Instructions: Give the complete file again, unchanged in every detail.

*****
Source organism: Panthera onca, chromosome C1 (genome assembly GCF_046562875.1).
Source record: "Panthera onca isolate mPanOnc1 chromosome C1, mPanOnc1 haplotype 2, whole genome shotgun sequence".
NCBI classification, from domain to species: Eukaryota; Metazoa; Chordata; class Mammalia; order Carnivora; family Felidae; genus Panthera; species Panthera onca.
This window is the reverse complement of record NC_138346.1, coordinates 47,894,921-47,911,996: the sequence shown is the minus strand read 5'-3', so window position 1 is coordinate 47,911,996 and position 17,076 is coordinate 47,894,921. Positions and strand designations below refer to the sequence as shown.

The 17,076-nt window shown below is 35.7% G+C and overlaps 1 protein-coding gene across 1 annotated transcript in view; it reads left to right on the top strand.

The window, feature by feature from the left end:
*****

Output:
Source organism: Panthera onca, chromosome C1 (genome assembly GCF_046562875.1).
Source record: "Panthera onca isolate mPanOnc1 chromosome C1, mPanOnc1 haplotype 2, whole genome shotgun sequence".
NCBI classification, from domain to species: Eukaryota; Metazoa; Chordata; class Mammalia; order Carnivora; family Felidae; genus Panthera; species Panthera onca.
This window is the reverse complement of record NC_138346.1, coordinates 47,894,921-47,911,996: the sequence shown is the minus strand read 5'-3', so window position 1 is coordinate 47,911,996 and position 17,076 is coordinate 47,894,921. Positions and strand designations below refer to the sequence as shown.

The 17,076-nt window shown below is 35.7% G+C and overlaps 1 protein-coding gene across 1 annotated transcript in view; it reads left to right on the top strand.

The window, feature by feature from the left end: